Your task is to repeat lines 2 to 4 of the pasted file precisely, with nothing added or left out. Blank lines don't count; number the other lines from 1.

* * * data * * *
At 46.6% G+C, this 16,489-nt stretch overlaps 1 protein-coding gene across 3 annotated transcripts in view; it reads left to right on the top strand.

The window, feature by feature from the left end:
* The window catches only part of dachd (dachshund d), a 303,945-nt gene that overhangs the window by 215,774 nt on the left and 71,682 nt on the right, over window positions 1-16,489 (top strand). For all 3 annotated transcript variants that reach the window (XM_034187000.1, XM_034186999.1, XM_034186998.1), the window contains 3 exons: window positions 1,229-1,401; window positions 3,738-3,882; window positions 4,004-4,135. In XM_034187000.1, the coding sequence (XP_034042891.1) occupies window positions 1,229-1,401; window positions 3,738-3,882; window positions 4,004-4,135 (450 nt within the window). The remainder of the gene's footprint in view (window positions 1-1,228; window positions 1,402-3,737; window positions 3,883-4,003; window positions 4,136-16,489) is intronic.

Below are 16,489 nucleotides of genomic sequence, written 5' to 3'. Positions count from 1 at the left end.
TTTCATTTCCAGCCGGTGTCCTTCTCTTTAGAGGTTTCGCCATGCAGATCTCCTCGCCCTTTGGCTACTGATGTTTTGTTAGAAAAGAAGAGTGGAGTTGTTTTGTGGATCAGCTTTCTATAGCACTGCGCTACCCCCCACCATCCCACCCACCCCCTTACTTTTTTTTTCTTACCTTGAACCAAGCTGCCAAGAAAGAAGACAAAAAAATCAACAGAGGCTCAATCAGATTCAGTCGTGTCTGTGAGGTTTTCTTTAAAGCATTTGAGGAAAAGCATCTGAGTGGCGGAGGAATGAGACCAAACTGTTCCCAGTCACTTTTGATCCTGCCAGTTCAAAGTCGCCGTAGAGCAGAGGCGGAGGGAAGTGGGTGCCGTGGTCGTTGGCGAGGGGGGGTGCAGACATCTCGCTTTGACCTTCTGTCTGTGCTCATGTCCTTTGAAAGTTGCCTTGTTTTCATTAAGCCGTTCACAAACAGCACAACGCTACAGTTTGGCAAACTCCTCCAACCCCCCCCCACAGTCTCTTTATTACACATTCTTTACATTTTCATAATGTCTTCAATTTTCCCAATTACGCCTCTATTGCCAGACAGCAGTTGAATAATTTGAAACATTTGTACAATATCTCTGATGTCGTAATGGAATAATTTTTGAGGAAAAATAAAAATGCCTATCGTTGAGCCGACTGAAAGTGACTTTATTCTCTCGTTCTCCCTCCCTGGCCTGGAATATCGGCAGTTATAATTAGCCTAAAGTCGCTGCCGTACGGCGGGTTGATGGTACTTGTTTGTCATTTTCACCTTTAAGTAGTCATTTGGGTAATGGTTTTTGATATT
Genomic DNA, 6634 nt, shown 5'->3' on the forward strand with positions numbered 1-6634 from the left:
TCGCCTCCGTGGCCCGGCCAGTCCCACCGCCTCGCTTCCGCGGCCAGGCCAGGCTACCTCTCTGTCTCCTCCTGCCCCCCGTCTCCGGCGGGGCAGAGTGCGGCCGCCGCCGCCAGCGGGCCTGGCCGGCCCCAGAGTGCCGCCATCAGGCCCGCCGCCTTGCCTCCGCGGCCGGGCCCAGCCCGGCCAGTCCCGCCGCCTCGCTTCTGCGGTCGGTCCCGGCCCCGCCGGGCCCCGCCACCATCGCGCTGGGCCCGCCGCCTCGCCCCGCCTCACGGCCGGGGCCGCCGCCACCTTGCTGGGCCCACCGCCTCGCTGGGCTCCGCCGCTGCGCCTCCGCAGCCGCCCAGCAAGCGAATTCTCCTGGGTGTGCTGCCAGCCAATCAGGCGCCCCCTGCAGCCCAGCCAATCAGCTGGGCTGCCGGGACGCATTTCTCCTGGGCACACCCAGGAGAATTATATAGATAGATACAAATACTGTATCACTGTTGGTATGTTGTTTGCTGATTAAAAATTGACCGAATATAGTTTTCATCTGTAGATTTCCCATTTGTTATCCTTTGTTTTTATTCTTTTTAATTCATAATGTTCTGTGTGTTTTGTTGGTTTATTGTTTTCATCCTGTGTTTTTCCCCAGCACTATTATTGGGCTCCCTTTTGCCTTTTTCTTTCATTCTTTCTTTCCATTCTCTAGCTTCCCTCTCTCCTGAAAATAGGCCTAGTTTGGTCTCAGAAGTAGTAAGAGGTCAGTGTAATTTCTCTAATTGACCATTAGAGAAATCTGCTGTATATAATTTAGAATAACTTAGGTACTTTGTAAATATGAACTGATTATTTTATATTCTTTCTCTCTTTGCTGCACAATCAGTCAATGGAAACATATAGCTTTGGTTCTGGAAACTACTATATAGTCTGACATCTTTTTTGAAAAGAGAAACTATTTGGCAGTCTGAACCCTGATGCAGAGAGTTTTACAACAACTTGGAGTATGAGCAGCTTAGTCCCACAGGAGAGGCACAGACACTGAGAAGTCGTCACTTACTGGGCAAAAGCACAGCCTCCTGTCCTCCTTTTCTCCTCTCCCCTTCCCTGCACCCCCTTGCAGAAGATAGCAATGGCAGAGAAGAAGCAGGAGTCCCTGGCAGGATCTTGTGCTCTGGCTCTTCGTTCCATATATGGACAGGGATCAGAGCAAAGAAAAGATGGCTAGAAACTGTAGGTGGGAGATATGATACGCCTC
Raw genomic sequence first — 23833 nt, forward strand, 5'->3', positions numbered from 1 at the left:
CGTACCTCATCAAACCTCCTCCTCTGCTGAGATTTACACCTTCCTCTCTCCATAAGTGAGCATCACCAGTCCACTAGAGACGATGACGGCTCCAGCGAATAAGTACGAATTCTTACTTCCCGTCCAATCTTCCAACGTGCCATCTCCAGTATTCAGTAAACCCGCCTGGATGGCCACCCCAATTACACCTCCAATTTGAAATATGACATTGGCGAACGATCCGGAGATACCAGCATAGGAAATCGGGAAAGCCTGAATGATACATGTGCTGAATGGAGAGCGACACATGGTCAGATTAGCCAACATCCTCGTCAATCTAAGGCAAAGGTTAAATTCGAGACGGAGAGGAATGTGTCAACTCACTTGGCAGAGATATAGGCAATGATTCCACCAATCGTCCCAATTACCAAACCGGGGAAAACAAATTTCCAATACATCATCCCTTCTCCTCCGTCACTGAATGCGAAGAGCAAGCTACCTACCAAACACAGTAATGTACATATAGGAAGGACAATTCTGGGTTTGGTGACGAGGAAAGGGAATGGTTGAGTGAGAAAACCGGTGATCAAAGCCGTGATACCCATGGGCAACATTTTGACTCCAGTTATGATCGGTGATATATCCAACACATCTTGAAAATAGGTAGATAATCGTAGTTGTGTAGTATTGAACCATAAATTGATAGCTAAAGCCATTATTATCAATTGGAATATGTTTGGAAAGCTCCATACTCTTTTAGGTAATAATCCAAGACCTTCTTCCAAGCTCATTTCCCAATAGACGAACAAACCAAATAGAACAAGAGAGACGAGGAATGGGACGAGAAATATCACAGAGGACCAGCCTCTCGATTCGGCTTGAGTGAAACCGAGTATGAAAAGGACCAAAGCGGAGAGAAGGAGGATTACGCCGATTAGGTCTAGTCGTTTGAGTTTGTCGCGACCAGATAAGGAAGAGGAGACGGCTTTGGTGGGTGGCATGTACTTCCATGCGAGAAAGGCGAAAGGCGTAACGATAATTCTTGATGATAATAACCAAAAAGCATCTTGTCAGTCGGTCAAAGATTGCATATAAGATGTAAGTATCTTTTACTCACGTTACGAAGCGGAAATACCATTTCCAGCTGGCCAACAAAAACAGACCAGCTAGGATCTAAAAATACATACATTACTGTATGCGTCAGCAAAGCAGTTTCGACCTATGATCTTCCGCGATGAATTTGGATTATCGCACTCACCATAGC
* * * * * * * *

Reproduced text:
The window, feature by feature from the left end:
* The window catches only part of dachd (dachshund d), a 303,945-nt gene that overhangs the window by 215,774 nt on the left and 71,682 nt on the right, over window positions 1-16,489 (top strand). For all 3 annotated transcript variants that reach the window (XM_034187000.1, XM_034186999.1, XM_034186998.1), the window contains 3 exons: window positions 1,229-1,401; window positions 3,738-3,882; window positions 4,004-4,135. In XM_034187000.1, the coding sequence (XP_034042891.1) occupies window positions 1,229-1,401; window positions 3,738-3,882; window positions 4,004-4,135 (450 nt within the window). The remainder of the gene's footprint in view (window positions 1-1,228; window positions 1,402-3,737; window positions 3,883-4,003; window positions 4,136-16,489) is intronic.

Below are 16,489 nucleotides of genomic sequence, written 5' to 3'. Positions count from 1 at the left end.